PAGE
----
Healthy Eating

Live Long & Eat Well

The way we eat can improve the way we age. But you don't have to deny yourself the flavors you crave to enjoy anti-aging benefits. Here are 7 delicious strategies for keeping time in its place.

Live Long & Eat Well
Pin it Yunhee Kim

IT WAS HEADLINE NEWS: Researchers determined that an ultra-low-calorie diet could prolong life by 40 percent or more. Of course, there was a downside. The participants were rats and cranky rats at that. Apparently, these long-lived, half-starved rodents bit anyone who tried to hold them, unlike their sated siblings. Who could blame them? Would you want to cut your calorie intake to the bone?

Before you bother trying, it turns out the cost-to-benefit ratio is a bit more conservative for human beings. University of California researchers recently concluded that a lifetime of severe calorie restriction would probably prolong a human life span by only 3 percent to 7 percent. Are we going to wake up and rejoice that were alive for one more day when we only get to eat bean sprouts and brown rice? asks Kristine Clark, Ph.D., R.D., director of sports nutrition and assistant professor of nutritional sciences at Penn State University in University Park.

A wiser, happier way to slow the aging process is to adopt a diet filled with nutrients and enjoyment. Eating well is one of life's great pleasures and done appropriately, it offers the rewards of a longer life. Here are seven principles, and seven accompanying recipes, to help you eat better, longer.

1. Choose Organic
Buy whole organic foods as close to their original form as possible, says Luise Light, M.Ed., Ed.D., adjunct professor at Keene State College in Keene, N.H., and author of What to Eat. The food tastes better, stays fresher longer, and tends to have higher levels of nutrients than commercially grown foods from soils and plants heavily treated with pesticides, she notes. Look for the USDA stamp certifying the food is organic, which means its been grown without synthetic chemical pesticides. If cost is an issue, consider joining an organic food co-op.

2. Pack In The Antioxidants
The antioxidant compounds found in fruits, vegetables, and herbs help prevent cell damage and reduce inflammation, which is the key to delaying aging and reducing vulnerability to heart disease, cancer, and diabetes. Studies at the Jean Mayer USDA Human Nutrition Research Center on Aging at Tufts University in Boston indicate that foods particularly high in antioxidants like spinach, strawberries, blackberries, and blueberries may help prevent long-term memory loss and protect learning ability, as well as guard capillaries from oxygen damage. Prunes, raisins, kale, and Brussels and alfalfa sprouts also get top ORAC (Oxygen Radical Absorbance Capacity) scores, which measure the antioxidant power of foods. And although they get little notice, many herbs are as full of antioxidants as fruits and vegetables, reports the Agricultural Research Service Laboratory in Beltsville, Md. Oregano tops the list, but other high achievers include bay leaves, dill, savory, and coriander.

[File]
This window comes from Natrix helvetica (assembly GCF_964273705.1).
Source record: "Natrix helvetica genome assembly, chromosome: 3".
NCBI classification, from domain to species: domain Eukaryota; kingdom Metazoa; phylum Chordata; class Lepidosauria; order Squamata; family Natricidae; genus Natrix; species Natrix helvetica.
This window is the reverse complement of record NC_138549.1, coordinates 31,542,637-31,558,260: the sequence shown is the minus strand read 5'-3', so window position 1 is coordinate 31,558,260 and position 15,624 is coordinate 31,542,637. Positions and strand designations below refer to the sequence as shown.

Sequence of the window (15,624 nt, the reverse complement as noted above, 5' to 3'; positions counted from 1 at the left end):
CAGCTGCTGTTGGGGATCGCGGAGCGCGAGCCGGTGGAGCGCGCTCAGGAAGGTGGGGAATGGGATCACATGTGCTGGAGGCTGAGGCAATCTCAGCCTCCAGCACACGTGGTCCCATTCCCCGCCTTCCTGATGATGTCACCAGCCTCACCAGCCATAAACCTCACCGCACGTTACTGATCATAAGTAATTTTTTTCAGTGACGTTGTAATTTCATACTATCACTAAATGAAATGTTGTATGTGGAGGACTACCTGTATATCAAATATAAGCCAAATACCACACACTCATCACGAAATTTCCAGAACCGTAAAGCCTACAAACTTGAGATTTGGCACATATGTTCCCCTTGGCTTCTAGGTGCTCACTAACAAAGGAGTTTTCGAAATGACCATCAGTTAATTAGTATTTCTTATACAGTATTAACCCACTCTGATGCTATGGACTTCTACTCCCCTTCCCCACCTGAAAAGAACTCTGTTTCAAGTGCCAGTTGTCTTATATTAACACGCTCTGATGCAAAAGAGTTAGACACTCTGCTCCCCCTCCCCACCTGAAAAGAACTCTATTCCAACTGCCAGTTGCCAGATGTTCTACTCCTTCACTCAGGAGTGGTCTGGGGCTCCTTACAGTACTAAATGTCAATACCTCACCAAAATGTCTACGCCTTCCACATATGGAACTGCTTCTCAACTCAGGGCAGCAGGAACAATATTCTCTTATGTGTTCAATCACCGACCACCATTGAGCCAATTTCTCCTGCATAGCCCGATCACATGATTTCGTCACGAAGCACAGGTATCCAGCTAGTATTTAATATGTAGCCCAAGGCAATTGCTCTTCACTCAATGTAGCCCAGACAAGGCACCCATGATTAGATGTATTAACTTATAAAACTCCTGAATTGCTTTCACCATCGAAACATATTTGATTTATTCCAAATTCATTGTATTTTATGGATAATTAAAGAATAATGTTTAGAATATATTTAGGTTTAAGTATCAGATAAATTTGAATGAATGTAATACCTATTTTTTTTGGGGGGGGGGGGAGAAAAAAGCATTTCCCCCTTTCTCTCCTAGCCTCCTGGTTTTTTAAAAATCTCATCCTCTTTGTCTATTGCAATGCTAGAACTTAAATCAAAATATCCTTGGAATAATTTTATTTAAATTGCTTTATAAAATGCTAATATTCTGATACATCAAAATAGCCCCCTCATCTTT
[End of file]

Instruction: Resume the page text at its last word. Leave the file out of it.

3. Calculate Your Calcium
Both men and women lose about .4 percent of their bone mass each year after age 30. But women lose an additional 1 percent to 2 percent of bone mass annually for five to eight years after menopause. To protect yourself, up your intake of calcium-rich foods like green leafy vegetables, beans, and whole grains, and get plenty of vitamin D. Dairy products are loaded with calcium, but pick organic, lower-fat versions like skim or 1 percent milk, says geriatrician Harrison G. Bloom, M.D., senior associate and director of the Clinical Educational Consultation Service in New York City. Women, in particular, need to supplement with 1,000 to 1,500 milligrams a day of calcium, plus 400 to 800 IUs of vitamin D.